The genus Salacia (Celastraceae: Salaciodeae) in peninsular India

Mayur Dhondiram Nandikar, Naoroji Godrej Centre for Plant Research

Celastraceae consists of 96 genera and about 1300 species (Mabberley 2017), distributed in tropical, subtropical and temperate parts of the world. In India, the family (including Hippocrateaceae) is represented by 15 genera and about 114 species (Ramamurthy and Naithani 2000). The classification of Celastraceae has undergone several revisions based on molecular evidence and it is now recognized with four subfamilies (Celastroideae, Stackhousioideae, Hippocrateoideae and Salacioideae). Subfamily Salacioideae consists of six genera and most of the species within this subfamily are lianas. Cheiloclini-um Miers, Peritassa Miers and Tontelea Miers are confined to South America, Salacighia Loes. and Thyrosalacia Loes. are native to tropical Africa, whereas one of the largest genera, Salacia L., is distributed in both the Old and New World tropics (Simmons 2004). Salacia is perhaps best known as the source of salacinol, an antidiabetic compound (Yoshikawa et al. 1997).

Among the members of Celastraceae from India, the species of Salaciaresembles those of Loeseneriella A.C. Sm. and Reissantia N. Hallé, but differs by their axillary or ramiflorous fascicles, thyrsiform or paniculate cymes, intrastaminal fleshy, annular pulvinate or flattened disc 2 or 3 inserted stamens from the pistil base, 2- or 3-celled, 1–8 ovulate ovary, drupaceous or baccate; mucilaginous (pulpy) or dry meso or endocarp, 1–8-seeded, indehiscent fruits. Reissantia has entire-margined petals and an inconspicuous disc, whereas Loeseneriella has involute petals and a conspicuous disc . Moreover, both these latter genera possess axillary, dichotomously branched cymes, with or without supplementary branchlets in dichotomy, capsular, dehiscent fruit, and winged seeds . Historically these three genera were often placed in Hippocrateaceae along with Hippocratea L. In more recent classifications, however, Hippocrateoideae and Salacioideae are included in Celastraceae as monophyletic groups representing dif-ferent lineages.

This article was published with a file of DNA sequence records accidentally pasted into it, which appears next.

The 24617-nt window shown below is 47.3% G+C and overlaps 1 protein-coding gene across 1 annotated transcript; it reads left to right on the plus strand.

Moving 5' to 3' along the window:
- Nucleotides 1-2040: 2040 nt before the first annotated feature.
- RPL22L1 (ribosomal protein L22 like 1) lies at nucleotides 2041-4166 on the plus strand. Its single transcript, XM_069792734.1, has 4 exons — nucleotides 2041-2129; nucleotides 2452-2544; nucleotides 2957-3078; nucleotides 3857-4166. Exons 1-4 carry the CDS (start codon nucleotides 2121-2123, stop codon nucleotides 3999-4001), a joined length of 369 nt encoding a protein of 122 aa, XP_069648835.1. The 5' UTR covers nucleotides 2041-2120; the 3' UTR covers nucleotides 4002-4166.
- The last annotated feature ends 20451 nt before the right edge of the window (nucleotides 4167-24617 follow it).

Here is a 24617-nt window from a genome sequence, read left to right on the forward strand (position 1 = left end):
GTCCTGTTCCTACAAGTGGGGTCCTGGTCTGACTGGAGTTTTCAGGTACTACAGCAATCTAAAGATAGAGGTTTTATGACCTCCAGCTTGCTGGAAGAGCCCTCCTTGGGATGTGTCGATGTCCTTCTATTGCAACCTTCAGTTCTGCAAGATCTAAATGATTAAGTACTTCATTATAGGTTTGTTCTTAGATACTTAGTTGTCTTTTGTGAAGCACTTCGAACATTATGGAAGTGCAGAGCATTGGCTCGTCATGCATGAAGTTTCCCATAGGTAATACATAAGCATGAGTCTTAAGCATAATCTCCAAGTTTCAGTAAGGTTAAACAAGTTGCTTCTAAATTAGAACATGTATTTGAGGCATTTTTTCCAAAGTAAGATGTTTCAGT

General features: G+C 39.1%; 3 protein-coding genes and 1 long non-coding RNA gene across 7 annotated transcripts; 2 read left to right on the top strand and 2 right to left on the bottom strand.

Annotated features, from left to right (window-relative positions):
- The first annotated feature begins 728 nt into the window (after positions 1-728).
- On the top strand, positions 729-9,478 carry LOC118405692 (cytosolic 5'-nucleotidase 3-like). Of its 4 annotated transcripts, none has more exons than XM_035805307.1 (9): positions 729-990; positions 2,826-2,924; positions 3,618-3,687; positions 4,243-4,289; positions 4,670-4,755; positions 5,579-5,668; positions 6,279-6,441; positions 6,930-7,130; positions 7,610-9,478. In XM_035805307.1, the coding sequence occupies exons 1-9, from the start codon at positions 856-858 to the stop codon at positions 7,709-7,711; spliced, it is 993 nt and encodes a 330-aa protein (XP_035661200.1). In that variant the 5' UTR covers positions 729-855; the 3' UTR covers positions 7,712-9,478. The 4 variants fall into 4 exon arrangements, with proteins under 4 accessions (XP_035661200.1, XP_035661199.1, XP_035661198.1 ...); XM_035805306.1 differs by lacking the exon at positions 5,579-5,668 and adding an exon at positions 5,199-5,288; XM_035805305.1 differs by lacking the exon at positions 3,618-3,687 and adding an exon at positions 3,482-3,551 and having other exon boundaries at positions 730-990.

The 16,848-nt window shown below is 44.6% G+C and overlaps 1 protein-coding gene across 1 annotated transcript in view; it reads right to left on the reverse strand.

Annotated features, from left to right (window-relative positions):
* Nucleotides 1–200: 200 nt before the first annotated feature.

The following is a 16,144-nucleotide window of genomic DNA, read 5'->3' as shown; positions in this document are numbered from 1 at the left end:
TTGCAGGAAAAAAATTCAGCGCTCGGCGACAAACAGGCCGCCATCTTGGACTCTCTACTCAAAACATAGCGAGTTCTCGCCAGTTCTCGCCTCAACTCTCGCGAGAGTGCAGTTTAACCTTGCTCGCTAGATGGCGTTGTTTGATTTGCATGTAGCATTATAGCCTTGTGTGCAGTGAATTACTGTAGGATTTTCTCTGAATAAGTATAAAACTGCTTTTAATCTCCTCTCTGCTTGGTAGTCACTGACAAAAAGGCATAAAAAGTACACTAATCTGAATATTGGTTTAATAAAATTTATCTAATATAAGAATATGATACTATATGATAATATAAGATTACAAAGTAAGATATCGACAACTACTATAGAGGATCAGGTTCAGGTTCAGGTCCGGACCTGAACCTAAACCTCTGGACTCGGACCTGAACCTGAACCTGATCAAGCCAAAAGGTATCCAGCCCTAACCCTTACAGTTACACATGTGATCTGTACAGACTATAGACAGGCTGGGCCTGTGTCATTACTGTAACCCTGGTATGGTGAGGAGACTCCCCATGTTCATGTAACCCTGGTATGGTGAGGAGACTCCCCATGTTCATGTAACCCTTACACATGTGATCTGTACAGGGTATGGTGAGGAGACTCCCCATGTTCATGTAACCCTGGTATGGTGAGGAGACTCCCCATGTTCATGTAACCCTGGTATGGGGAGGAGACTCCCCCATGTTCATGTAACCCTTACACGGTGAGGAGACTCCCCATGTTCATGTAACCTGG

Fruits of Hippocrateoideae are dehiscent mericarps with winged seeds, whereas those of Sala-cioideae are indehiscent and drupaceous (Robson 1965; Ding Hou 1964; Robson et al. 1994; Simmons et al.2001; Coughenour et al. 2010, 2011). The genus Salacia consists of about 200 species worldwide (Mabberley 2017). The group is most diverse in tropical Africa with approximately 90 species (Hallé 1962); remaining taxa are distributed in southeast Asia with nearly 30 species (Ding Hou 1964; Pelser et al. 2016), and neotropics with 33 species (Smith 1940; Hed-in 1999; Lombardi 2014). Ramamurthy and Naithani (2000) recognized 21 species of Salacia in India, 11 of which are endemic to the country. Subsequently three further species and one variety have been described from peninsular India (Udayan et al. 2012, 2013, 2014; Sujana et al. 2015, Page and Nandikar 2020). Among the Indian species, Salaciaf loribundaWight, S. jenkinsii Kurz and S. khasiana Pu rk ay. a re known from North East India, whereas S. majumdarii(Chakrab. & M.Gangop.) B.D. Naithani, S. platyphyllaKurz and S. tortuosa Griff. occurs on the Andaman and Nicobar Islands. Salacia grandiflora Kurz, S. salacioides(Roxb.) R.S.Rao & Hemadri and S. verrucosa Wight are common to North East India as well as the Andaman and Nicobar Islands. S. chinensis L. occurs throughout peninsular India and the Andaman Islands, whereas S. oblonga Wight & Arn. is restricted to the Western Ghats of India and Sri Lanka. Salacia is more diverse in peninsular India than other parts of the country.